There are times when I reminiscence about childhood memories with one or more of my siblings.  Most of the events we discuss would not have been possible without the people involved in those recollections.  Some folk pass in and out of our lives without much fanfare, but there are others that hold a special place in our hearts.  One of the super special people we have recalled lately is Hazel, a lady that played different roles in our lives.   She was our babysitter and Mom’s household help, but best of all, she was our friend. 

Hazel first began serving our family when she was around fourteen years old.  She was a neighbor to a lady that had “aged out” of the babysitting business.  I can’t remember if she started out helping mom with ironing (in the days before clothing was permanent-press) or if she came first as a child-care provider.  No matter which job it was, Hazel was soon established as Mom’s go-to person for domestic assistance.  Even after Hazel achieved adulthood, got married, and had a child of her own, we were still blessed to have her as part of our lives.  Her daughter often accompanied her, which was more than fine with my parents.

I think my sisters would agree with me when I say that as we grew older, we got more ornery.  Hazel dealt with many pranks that were played on her, especially from the oldest three girls in our family.  As the eldest, I have to admit that I was often the ringleader.  Hazel was never resentful, although we did get in trouble with our parents when they found out what we had done.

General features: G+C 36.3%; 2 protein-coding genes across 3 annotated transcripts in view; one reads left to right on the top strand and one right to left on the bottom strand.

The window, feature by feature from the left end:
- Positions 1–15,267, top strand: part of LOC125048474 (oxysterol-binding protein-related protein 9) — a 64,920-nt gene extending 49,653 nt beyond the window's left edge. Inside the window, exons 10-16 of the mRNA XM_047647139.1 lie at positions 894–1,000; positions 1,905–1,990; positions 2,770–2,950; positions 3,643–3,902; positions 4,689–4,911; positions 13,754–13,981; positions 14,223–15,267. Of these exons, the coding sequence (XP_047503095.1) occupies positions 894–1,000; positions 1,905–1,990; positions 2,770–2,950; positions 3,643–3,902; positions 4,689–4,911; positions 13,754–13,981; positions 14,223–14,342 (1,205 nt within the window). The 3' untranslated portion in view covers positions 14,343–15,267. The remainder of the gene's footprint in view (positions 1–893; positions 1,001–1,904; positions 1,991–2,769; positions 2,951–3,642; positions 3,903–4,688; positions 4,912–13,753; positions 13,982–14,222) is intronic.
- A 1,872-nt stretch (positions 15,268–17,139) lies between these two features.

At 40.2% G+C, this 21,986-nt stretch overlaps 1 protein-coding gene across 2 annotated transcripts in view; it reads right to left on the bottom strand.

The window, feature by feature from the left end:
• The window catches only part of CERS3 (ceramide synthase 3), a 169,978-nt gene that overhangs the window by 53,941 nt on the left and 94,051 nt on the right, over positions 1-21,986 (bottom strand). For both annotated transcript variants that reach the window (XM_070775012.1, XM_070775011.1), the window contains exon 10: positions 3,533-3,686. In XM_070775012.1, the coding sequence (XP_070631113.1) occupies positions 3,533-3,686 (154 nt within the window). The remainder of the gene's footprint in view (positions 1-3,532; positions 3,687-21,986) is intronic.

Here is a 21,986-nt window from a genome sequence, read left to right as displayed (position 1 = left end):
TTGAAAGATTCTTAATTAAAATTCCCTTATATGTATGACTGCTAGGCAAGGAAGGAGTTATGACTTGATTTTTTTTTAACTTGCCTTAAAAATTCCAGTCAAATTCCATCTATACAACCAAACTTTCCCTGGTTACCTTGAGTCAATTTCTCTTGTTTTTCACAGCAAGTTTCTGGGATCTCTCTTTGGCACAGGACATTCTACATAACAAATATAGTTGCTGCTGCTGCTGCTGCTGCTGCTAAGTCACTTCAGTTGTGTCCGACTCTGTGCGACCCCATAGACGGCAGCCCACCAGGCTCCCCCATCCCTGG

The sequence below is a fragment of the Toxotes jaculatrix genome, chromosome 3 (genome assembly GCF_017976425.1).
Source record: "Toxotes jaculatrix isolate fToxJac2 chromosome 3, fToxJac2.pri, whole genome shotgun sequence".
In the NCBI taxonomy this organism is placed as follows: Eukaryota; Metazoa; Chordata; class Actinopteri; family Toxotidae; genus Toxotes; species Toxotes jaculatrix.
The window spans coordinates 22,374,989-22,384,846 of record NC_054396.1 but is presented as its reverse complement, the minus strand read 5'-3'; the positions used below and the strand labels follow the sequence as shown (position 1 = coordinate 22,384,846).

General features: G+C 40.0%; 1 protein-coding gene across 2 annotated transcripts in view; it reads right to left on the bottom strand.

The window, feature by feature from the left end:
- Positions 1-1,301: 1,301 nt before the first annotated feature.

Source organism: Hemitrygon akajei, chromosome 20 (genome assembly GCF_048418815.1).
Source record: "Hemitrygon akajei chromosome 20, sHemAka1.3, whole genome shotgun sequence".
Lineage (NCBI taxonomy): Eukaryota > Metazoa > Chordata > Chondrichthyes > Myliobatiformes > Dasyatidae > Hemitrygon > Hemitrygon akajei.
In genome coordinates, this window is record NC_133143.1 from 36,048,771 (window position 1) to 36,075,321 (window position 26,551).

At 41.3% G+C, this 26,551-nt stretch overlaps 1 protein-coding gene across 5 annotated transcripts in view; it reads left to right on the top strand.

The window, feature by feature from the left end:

Sometimes Hazel babysat for us on nights our parents were out for the evening.  We often begged her to tell us ghost stories after the lights were turned out.   The one I still remember dealt with her telling us that dead people could talk, which we adamantly denied.  Then she told us about a time she went to a graveyard and stood in front of a tombstone.  “Whatcha doin’ down there?” she inquired.  The person answered, “Nothin’ at all.”  My younger sisters didn’t understand and were scared.  Somehow, I figured out what she really meant in spite of the spooky voice she used when speaking as the deceased.   

As I grew older, the relationship between the two of us shifted gears. Hazel allowed me privileges that my younger sisters didn’t receive, like letting me get up after the rest of the girls were asleep.  We would have a gabfest until it was almost time for Mom and Dad to get home.  Then I would creep back to bed without anyone else knowing I had stayed up late.

Recent conversations with my sisters about our special babysitter and friend were initiated when my sister Terri was visiting a lady in an eldercare facility.  She managed to end up on the wrong floor; while there, she spotted Hazel, who is one of the residents there.  Since then, Terri, Melissa, and Cindy have all visited her.  She has forgiven us for all the pranks she endured, even the day we replaced the tobacco in her cigarettes with catnip.  Hazel is, indeed, one of the super people that graced our lives and our memories.

Speaking of super, there is that big game coming up this weekend.  Need something to serve while watching?  This week’s recipes might help.